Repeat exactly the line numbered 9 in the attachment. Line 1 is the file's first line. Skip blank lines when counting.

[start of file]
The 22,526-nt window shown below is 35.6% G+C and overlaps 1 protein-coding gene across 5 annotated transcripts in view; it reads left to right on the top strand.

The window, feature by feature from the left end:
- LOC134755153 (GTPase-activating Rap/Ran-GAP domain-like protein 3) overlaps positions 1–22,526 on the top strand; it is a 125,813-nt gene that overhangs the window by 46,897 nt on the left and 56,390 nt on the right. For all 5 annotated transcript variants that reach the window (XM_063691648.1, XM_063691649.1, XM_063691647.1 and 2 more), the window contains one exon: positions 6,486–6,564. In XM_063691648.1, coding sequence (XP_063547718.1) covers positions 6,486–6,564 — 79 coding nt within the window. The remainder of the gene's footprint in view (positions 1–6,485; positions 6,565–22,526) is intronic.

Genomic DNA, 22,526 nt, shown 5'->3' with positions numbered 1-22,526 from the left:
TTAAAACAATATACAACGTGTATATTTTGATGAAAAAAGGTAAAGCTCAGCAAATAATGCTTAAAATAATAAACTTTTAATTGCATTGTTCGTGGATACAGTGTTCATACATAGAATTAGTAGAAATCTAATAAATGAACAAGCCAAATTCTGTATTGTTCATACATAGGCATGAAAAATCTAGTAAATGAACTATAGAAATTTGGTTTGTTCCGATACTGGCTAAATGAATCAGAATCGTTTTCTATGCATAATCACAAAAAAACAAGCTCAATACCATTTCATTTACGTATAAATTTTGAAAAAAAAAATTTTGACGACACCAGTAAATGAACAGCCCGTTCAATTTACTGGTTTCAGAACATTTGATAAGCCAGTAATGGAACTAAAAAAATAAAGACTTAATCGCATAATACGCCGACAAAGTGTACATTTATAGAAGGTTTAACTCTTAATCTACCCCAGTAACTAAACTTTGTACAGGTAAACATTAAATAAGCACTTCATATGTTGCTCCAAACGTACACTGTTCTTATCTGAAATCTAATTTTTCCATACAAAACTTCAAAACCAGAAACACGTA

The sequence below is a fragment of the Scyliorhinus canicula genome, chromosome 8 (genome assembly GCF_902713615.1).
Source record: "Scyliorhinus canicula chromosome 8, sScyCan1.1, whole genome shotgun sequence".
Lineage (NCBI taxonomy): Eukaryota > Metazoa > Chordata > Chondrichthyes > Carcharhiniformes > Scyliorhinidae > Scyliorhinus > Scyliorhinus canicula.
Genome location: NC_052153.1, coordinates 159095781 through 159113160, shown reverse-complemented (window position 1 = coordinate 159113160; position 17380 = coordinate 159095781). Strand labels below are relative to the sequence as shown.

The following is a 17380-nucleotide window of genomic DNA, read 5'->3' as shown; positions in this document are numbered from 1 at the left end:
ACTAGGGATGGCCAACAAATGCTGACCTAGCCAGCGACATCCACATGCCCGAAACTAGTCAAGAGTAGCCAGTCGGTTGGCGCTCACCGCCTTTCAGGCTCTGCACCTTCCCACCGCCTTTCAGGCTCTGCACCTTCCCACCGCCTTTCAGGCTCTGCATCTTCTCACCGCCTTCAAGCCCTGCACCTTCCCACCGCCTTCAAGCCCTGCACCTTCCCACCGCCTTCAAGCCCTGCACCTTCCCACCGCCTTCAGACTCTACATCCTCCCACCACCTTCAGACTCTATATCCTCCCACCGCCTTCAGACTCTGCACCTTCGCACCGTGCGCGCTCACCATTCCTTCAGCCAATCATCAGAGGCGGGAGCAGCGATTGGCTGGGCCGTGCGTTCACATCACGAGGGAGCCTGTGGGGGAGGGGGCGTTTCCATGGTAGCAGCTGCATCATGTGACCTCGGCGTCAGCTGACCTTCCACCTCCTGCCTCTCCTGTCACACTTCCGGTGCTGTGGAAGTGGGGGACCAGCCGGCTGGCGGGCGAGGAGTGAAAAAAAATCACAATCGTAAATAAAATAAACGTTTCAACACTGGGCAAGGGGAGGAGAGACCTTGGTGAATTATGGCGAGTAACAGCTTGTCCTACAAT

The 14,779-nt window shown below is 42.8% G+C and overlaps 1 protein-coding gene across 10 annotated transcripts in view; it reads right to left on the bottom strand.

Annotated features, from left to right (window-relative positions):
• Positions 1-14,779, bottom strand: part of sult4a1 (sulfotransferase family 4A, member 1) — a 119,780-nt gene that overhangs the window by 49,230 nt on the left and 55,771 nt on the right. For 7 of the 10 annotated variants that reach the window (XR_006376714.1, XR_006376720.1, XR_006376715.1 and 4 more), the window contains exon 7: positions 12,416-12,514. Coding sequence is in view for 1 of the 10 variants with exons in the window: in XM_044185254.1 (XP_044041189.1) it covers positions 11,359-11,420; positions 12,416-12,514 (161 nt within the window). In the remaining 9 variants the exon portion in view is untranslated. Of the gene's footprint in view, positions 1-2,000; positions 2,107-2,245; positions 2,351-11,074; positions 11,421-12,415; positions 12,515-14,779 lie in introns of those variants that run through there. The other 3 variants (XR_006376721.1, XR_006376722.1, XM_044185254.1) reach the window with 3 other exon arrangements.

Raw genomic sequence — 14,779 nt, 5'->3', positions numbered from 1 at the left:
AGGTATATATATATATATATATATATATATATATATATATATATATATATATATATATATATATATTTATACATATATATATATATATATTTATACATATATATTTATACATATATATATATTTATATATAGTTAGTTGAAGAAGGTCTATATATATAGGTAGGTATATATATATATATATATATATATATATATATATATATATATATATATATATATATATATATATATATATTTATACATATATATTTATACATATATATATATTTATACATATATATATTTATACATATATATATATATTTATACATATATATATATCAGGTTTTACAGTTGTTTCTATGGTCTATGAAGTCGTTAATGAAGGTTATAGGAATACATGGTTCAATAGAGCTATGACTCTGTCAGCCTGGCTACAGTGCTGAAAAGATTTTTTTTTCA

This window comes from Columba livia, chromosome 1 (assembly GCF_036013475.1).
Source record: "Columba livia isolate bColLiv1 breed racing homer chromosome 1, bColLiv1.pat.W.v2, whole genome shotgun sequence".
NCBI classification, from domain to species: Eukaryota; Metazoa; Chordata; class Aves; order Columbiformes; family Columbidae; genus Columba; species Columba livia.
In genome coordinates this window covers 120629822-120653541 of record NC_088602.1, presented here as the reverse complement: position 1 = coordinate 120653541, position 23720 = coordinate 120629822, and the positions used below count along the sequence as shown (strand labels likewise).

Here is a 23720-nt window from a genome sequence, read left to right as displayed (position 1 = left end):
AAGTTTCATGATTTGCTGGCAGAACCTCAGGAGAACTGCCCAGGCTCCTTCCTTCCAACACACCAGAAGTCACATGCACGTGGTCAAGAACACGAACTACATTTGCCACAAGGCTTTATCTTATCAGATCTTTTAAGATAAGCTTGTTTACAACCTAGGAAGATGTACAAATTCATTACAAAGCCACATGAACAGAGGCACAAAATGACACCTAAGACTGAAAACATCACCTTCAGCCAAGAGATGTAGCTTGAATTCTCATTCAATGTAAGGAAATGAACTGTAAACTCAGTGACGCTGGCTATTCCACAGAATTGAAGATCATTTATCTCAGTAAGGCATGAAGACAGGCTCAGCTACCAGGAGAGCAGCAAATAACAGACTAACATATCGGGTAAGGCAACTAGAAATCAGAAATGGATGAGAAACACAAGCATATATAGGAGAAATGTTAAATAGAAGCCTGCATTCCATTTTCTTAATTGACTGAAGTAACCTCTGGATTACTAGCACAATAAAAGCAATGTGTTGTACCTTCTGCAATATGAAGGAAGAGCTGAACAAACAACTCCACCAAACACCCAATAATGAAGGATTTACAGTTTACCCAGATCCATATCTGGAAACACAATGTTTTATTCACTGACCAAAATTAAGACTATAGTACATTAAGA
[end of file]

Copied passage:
Genome location: NC_052153.1, coordinates 159095781 through 159113160, shown reverse-complemented (window position 1 = coordinate 159113160; position 17380 = coordinate 159095781). Strand labels below are relative to the sequence as shown.